Dear Brother Cornel West,
We are writing to you as student and faculty members of Cambridge Defend Education, a group which has, over the last three years taken a principled stance to defend the university against privatisation and increasing social exclusion, the retrograde forces about which you spoke so eloquently last week. Our vision of the university is that of a place of critical thinking and contestation; we have fought for this vision at some personal and collective cost—in the case of some individuals, a very great cost. We were, therefore, heartened and reinvigorated by your inspirational fighting words last week.
In November 2011, after months of struggle in which we had joined our fellow students and teachers across Britain to resist the Coalition government’s swingeing cuts to publicly-funded higher education and the tripling of tuition fees to unaffordable levels for many, we were impelled to undertake a form of nonviolent direct action. Over the many months leading up to this action, large numbers of us had been part of a year of protest which included the ‘Occupation’ of the university’s Senior Combination Room, petitions, letters, peaceful blockades, national and local demonstrations, and strikes. We had elicited no response from those in power; they continued undeterred on their destructive path.
The Universities minister, David Willetts, who was responsible for the most destructive and ideological changes to the public university in Britain, had been invited to speak on the same platform you are now occupying under the aegis of CRASSH. We decided to use the only resource we had to hand as we faced the monolith of the neoliberal decimation of the public university: the spoken word. As Willetts took the stage, thirty of us, both students and lecturers, used the ‘people’s microphone’ technique to perform a poem containing our message to the government about the policies that Mr Willetts was implementing at the time. Following the example set by so many student sit-ins and anti-war protests over the last century, we then ‘occupied’ the stage as a symbolic act of recovering our university. Mr Willetts chose at that point to leave.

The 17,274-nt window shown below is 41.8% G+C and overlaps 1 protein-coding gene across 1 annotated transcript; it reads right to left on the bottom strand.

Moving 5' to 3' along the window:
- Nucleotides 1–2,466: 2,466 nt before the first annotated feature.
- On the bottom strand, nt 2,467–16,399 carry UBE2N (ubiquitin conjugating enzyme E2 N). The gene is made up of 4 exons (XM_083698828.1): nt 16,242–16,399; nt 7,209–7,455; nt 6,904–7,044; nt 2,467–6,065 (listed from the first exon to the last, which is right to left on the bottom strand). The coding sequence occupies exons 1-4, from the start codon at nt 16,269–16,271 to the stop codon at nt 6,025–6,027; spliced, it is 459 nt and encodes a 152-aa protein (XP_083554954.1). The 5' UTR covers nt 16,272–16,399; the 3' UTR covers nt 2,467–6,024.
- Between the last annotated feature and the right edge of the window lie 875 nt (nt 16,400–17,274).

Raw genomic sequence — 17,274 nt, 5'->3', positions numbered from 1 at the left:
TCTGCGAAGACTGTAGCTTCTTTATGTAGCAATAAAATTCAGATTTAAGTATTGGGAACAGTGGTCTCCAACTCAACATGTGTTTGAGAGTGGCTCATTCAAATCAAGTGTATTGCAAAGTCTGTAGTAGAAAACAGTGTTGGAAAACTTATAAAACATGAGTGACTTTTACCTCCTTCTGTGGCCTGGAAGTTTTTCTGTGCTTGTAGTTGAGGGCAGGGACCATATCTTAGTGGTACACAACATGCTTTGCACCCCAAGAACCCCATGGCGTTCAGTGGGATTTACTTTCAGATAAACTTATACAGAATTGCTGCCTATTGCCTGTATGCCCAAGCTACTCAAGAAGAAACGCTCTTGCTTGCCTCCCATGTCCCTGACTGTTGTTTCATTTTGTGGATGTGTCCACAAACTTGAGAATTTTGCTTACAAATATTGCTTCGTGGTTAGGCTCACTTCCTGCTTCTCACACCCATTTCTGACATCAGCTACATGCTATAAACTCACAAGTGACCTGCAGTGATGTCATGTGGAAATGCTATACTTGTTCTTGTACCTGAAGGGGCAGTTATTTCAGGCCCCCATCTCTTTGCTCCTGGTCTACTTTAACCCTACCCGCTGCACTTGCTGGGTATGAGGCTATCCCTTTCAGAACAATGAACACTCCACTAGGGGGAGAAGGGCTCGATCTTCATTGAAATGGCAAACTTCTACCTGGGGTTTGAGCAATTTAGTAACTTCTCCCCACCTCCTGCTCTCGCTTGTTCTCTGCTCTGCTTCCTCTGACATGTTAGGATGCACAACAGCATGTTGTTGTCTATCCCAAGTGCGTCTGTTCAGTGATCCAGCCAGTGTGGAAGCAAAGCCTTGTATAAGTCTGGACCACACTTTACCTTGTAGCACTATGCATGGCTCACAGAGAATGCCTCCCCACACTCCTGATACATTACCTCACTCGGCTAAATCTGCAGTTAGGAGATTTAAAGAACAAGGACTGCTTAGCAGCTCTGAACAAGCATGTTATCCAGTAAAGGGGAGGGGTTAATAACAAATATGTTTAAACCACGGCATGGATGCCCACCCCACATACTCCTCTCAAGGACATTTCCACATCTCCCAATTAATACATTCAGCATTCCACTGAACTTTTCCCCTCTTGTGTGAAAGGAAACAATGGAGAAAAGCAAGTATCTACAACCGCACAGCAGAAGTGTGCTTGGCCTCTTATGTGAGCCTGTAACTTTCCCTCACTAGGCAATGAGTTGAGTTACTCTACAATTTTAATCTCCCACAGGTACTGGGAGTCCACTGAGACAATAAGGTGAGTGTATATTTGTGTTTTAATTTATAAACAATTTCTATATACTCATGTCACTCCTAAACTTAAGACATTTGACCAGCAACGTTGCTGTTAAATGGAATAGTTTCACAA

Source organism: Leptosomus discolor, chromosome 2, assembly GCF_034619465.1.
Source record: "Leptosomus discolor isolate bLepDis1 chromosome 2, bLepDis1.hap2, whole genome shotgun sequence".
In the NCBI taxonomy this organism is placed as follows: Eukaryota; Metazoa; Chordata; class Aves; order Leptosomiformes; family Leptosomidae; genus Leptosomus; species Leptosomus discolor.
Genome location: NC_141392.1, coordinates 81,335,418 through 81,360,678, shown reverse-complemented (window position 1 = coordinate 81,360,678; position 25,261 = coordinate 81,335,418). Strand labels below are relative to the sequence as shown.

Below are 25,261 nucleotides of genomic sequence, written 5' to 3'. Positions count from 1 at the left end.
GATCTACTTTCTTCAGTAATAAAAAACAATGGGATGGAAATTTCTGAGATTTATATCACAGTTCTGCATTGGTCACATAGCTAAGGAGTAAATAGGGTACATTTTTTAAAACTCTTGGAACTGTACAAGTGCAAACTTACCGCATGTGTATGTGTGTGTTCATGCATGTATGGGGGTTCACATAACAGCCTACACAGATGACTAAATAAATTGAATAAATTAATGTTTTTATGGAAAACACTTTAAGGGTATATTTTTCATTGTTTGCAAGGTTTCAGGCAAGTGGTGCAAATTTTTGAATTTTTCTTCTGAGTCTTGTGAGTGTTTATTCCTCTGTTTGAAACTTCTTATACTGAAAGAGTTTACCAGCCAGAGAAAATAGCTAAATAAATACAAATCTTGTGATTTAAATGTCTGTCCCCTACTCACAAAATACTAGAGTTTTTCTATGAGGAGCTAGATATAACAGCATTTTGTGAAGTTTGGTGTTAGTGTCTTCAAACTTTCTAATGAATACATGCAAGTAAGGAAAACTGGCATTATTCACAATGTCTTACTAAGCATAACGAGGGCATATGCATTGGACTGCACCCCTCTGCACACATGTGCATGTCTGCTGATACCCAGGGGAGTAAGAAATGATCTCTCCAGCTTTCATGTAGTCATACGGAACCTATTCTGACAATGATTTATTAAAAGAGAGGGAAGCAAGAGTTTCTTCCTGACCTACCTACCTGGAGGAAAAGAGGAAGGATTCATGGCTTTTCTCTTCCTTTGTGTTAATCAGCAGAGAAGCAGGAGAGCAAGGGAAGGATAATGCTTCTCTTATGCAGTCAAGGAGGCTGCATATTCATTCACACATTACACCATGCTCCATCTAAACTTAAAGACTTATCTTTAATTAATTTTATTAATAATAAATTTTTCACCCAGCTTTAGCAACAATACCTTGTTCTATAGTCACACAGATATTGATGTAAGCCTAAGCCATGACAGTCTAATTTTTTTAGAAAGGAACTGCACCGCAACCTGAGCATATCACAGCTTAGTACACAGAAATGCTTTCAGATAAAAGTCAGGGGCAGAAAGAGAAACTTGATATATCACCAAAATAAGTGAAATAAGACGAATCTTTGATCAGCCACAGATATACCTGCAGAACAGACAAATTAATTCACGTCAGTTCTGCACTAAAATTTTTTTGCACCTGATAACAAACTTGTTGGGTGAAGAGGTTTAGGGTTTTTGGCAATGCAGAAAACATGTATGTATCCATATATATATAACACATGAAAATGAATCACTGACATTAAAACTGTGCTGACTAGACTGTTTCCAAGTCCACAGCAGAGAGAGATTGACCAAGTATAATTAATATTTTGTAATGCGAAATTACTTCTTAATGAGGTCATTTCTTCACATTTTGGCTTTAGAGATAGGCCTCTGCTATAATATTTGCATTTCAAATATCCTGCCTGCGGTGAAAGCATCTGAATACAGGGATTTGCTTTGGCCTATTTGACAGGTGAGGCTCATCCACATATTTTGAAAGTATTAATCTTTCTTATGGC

It is what followed next that we feel you will wish to know about. One of our number was singled out for prosecution and punishment by the University authorities even as scores of faculty members and students turned themselves in noting that the action had been collective. As it happened, only one academic not acting as a Court official was prepared to collude in this patently unfair process and testify against this lone student, made even more vulnerable by being singled out thus: the director of CRASSH, Professor Simon Goldhill. To our regret, he did so zealously.
The subsequent ‘exemplary’ punishment awarded to this student made national and international news for its severity: he was suspended for a staggering seven terms (two and a half years) and debarred from entering the university premises during that period. After a sustained campaign and enormous support from across the university and nation (including a petition signed by 3000 people), the student’s punishment was reduced to one term with a warning attached to this sentence that the judges would not be this ‘lenient’ to future protesters. This whole process did indeed have an immensely chilling effect across the campus: it has helped create a culture of fear and silencing that few are now prepared to face down. Appearances notwithstanding and outside the smart seminar room environment, official hostility towards critical thought and activism has been intensified and consolidated.
As we continue the struggle despite diminished numbers and in the face of difficulty, we draw courage from comrades such as you. We look forward to hearing you in the coming weeks but we felt that you would wish to know more about the platform on which you stand. You will be alert, we know, to the ways in which an institution can act as a very real victimiser in one aspect and attempt, very deliberately, to project a more progressive image in another. We have been pilloried as opposers of free speech and ‘totalitarians’, as those who protest and challenge the status quo often are. As you yourself say of political struggle, it is ’a beautiful thing because there is joy in it but there are huge burdens.’
When you speak to us in the coming days, perhaps you can guide us by addressing the question which you yourself posed last week; it is one that has troubled us in the face of our own struggles: ‘What does integrity do in the face of oppression?’
Yours in solidarity,
Students and academics of Cambridge Defend Education